Chains and fittings are manufactured in different strengths for specific applications, and the strongest component is not necessarily the best for the job in hand. It could be unsuitable for galvanizing, or made from steel which corrodes more rapidly, and it may be disproportionately expensive. As will be seen later, weight is as important as strength in moorings and the lowest and cheapest strength grade usually offers the best combination of properties. Internationally, there are standards covering chains and most fittings and these recognize the following grades:
Grade 30 (3 or L)
This is the lowest grade with components made from mild steel without heat treatment and strength approximating to that of the now virtually unobtainable wrought iron.
Grade 40 (4 or M)
Normally manufactured from plain carbon steels and heat treated, this is the lowest grade recommended for lifting applications.
Grade 60 (6 or S)
This grade has been largely superseded by grade 80 and is likely to be withdrawn from the International Standards series.
Grade 80 (8 or T)
The highest strength in normal use; components are usually made from alloy steels and hardened and tempered.
Chapter 8 provides more detailed information on these various grades and their suitability for marine applications.
With the exception of stud link chain cable, chains are generally supplied in the grades detailed above. Stud link chain is normally supplied in grades mild steel U1, special quality U2 and extra special quality U3 as specified by Lloyd’s Register of Shipping.
Stud Link Anchor Chain
Originally Studs were added to chain to stiffen the links, preventing them from severely deforming when overloaded. They have an added advantage in that they prevent chain from knotting up when twisted, thus avoiding problems when the chain is retrieved with a windlass.
Most chain of this type is used on larger vessels and is rarely available in the smaller sizes.
Occasionally, good second-hand chain can be found and this makes an excellent ground chain in mooring where the studs give extra weight. As all grades are designed specifically for marine use they are perfectly suitable for mooring applications.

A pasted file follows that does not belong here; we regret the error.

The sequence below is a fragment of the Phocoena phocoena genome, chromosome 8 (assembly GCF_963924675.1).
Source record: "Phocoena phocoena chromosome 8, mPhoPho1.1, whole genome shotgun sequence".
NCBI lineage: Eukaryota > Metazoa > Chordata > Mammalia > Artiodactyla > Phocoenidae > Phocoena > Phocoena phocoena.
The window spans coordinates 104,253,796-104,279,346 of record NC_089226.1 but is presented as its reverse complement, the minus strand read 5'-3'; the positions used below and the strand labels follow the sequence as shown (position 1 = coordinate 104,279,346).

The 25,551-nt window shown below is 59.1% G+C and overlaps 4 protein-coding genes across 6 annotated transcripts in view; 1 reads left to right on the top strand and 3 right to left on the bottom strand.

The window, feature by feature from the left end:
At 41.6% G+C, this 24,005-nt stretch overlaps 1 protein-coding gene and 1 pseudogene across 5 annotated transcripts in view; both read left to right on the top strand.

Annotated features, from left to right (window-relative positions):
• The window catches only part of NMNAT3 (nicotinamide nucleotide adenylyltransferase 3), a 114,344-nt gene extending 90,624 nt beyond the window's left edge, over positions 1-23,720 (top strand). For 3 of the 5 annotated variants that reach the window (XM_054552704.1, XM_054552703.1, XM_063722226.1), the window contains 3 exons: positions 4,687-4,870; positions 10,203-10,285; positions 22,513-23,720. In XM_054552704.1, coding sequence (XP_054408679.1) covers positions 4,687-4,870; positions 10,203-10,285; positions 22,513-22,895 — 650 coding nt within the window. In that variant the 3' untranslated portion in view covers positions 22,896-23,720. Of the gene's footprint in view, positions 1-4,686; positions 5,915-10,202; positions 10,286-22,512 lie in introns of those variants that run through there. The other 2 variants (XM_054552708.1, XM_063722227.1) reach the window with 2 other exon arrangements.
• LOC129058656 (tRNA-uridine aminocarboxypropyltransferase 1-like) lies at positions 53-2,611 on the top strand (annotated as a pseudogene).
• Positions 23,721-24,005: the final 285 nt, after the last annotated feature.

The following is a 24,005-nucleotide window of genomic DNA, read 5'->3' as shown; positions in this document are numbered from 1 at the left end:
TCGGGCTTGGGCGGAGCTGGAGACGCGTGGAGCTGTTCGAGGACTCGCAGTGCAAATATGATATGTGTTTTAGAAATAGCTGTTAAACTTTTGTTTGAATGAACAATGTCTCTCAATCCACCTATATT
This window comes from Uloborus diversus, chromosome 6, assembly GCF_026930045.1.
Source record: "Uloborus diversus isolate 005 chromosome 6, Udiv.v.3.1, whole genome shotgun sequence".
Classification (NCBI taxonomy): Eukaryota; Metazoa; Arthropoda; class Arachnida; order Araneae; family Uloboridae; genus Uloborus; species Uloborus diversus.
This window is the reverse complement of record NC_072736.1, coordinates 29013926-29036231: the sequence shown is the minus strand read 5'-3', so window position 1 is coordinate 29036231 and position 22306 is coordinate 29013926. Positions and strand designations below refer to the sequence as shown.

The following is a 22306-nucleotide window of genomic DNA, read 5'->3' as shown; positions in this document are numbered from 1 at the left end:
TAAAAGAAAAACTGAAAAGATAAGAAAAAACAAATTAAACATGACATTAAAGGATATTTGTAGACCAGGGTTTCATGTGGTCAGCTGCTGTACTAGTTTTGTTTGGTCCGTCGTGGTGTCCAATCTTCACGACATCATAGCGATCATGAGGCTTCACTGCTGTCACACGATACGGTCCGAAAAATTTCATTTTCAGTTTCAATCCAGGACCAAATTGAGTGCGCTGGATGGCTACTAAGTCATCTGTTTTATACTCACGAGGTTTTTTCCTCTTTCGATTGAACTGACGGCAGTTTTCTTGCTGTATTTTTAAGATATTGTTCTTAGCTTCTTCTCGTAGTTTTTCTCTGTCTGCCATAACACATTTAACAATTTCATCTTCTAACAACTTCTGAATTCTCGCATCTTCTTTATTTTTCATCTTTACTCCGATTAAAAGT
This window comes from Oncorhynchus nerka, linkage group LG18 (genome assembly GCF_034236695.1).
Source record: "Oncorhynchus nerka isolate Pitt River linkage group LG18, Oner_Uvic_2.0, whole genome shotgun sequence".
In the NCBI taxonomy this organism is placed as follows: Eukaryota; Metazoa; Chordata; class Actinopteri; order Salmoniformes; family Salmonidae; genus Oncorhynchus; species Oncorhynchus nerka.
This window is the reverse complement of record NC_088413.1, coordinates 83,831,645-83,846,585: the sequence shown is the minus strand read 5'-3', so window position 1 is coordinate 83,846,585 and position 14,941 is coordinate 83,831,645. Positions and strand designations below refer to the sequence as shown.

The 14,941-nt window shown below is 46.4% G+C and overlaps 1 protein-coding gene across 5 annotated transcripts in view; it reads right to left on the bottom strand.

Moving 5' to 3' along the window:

Short Link Chain
Internationally this is accepted as chain with a link of outside dimensions not exceeding 5 times the material diameter in length and 3.5 times in width – e.g. 10mm chain cannot have links larger than 50mm x 35mm outside dimensions. It should be noted that these are maximum dimensions only and if chain is needed to fit a windlass gipsy wheel it is unlikely that short link will be suitable. Excluding studlink, short link is the strongest, heaviest and most flexible of chains, and as such is the best choice for mooring and anchoring. Unfortunately the links are too short to accept shackles of reasonable size, necessitating the fitting of large end links. In effect short link chain needs to be assembled by the manufacturer into a ‘bespoke’ mooring which, although ideal, may not always be practicable.
There is a wide range of other components which could be used in a mooring system and it is important to ensure that those used are of equivalent strength to the chain. Using components which will fit a chain, with no regard for relative strengths, is all too common. As an example, given similar materials, a conventional shackle which will fit directly into short link chain can at best be only about half the strength of the chain. Compatibility of materials is vital, too – the problems of dissimilar materials and electrolysis are only too well known.
There are three main types of shackle in common use and a wide range of pin designs. The Kenter shackle is really a mechanical connecting link, and is designed for use with stud link chain. By far the most popular shackle types are the dees and bows, sometimes known as harps. Dee shackles are usual where two components are to be connected together, whereas bow shackles are more suitable for use as three-way connectors. For moorings the screwed collared pin is the most common, although forelock pins are sometimes preferred.
There are various designs of swivel available and the user should ensure that the one chosen will accept the correct size shackle or shackle pin. A chain swivel for example, is too small to be effective unless fitted with a large link at each end – or, of course, unless incorporated into an all-welded assembly by a chain manufacturer. Mooring swivels will take a shackle eye at one end and a shackle pin at the other. Oval eye and long bow swivels will accept shackle eyes at both ends.
Rings, links and other fittings
The range and variety of fittings which may be used in a mooring and anchoring system is far too wide to cover comprehensively in this booklet. Rings, egg links, bridle plates, slip hooks, stoppers, eyebolts, ringbolts – all have their places. Suffice to say that compatibility in materials, strengths and dimensions is essential. Somewhat more must be said of mechanical connecting links, which appear at first sight to offer an attractive solution to the problems posed by shackles and short link chain. In practice, however, the majority of designs either have short life in salt water or need to be welded after assembly to ensure reasonable strength. They are invaluable for emergency repairs or to use as a stop-gap measure, but are in the main unsuitable for permanent installations.